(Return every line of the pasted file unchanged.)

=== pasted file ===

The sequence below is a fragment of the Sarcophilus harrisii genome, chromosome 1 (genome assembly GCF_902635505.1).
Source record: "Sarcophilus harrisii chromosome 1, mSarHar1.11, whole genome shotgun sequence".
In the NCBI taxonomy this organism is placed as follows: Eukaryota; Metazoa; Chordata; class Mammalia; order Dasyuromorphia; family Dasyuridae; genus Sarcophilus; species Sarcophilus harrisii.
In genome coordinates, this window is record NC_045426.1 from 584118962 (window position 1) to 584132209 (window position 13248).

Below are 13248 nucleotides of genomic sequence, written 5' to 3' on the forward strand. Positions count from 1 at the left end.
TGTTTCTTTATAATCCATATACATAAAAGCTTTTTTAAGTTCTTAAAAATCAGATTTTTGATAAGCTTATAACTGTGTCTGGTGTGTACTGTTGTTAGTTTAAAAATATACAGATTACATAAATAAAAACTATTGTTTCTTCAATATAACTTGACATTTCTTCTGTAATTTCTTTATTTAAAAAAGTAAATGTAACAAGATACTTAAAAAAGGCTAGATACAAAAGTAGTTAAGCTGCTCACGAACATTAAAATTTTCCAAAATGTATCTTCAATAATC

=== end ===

The sequence below is a fragment of the Sarcophilus harrisii genome, chromosome 1 (genome assembly GCF_902635505.1).
Source record: "Sarcophilus harrisii chromosome 1, mSarHar1.11, whole genome shotgun sequence".
In the NCBI taxonomy this organism is placed as follows: Eukaryota; Metazoa; Chordata; class Mammalia; order Dasyuromorphia; family Dasyuridae; genus Sarcophilus; species Sarcophilus harrisii.
In genome coordinates, this window is record NC_045426.1 from 584118962 (window position 1) to 584132209 (window position 13248).

Below are 13248 nucleotides of genomic sequence, written 5' to 3' on the forward strand. Positions count from 1 at the left end.
TGTTTCTTTATAATCCATATACATAAAAGCTTTTTTAAGTTCTTAAAAATCAGATTTTTGATAAGCTTATAACTGTGTCTGGTGTGTACTGTTGTTAGTTTAAAAATATACAGATTACATAAATAAAAACTATTGTTTCTTCAATATAACTTGACATTTCTTCTGTAATTTCTTTATTTAAAAAAGTAAATGTAACAAGATACTTAAAAAAGGCTAGATACAAAAGTAGTTAAGCTGCTCACGAACATTAAAATTTTCCAAAATGTATCTTCAATAATC